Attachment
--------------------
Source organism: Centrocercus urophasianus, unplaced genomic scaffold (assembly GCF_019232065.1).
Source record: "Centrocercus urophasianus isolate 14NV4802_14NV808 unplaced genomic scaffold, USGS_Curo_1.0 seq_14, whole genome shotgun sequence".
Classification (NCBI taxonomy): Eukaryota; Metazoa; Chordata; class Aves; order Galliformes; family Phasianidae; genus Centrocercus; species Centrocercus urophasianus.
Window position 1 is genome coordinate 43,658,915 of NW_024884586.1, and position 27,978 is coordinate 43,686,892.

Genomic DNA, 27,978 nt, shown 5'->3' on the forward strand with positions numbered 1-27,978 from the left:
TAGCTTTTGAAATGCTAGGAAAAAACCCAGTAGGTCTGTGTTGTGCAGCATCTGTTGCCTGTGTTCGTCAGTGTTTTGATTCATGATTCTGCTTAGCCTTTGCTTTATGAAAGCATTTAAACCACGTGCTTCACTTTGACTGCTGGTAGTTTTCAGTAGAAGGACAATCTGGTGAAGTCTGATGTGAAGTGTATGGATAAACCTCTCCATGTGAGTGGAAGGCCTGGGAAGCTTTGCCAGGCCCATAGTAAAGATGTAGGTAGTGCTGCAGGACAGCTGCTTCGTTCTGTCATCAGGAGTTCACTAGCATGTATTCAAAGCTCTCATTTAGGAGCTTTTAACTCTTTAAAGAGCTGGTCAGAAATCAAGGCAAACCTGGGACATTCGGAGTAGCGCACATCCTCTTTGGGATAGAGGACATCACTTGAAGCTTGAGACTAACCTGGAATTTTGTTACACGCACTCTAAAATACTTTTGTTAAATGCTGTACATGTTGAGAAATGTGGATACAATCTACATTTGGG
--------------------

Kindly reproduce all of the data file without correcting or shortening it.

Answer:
Source organism: Centrocercus urophasianus, unplaced genomic scaffold (assembly GCF_019232065.1).
Source record: "Centrocercus urophasianus isolate 14NV4802_14NV808 unplaced genomic scaffold, USGS_Curo_1.0 seq_14, whole genome shotgun sequence".
Classification (NCBI taxonomy): Eukaryota; Metazoa; Chordata; class Aves; order Galliformes; family Phasianidae; genus Centrocercus; species Centrocercus urophasianus.
Window position 1 is genome coordinate 43,658,915 of NW_024884586.1, and position 27,978 is coordinate 43,686,892.

Genomic DNA, 27,978 nt, shown 5'->3' on the forward strand with positions numbered 1-27,978 from the left:
TAGCTTTTGAAATGCTAGGAAAAAACCCAGTAGGTCTGTGTTGTGCAGCATCTGTTGCCTGTGTTCGTCAGTGTTTTGATTCATGATTCTGCTTAGCCTTTGCTTTATGAAAGCATTTAAACCACGTGCTTCACTTTGACTGCTGGTAGTTTTCAGTAGAAGGACAATCTGGTGAAGTCTGATGTGAAGTGTATGGATAAACCTCTCCATGTGAGTGGAAGGCCTGGGAAGCTTTGCCAGGCCCATAGTAAAGATGTAGGTAGTGCTGCAGGACAGCTGCTTCGTTCTGTCATCAGGAGTTCACTAGCATGTATTCAAAGCTCTCATTTAGGAGCTTTTAACTCTTTAAAGAGCTGGTCAGAAATCAAGGCAAACCTGGGACATTCGGAGTAGCGCACATCCTCTTTGGGATAGAGGACATCACTTGAAGCTTGAGACTAACCTGGAATTTTGTTACACGCACTCTAAAATACTTTTGTTAAATGCTGTACATGTTGAGAAATGTGGATACAATCTACATTTGGG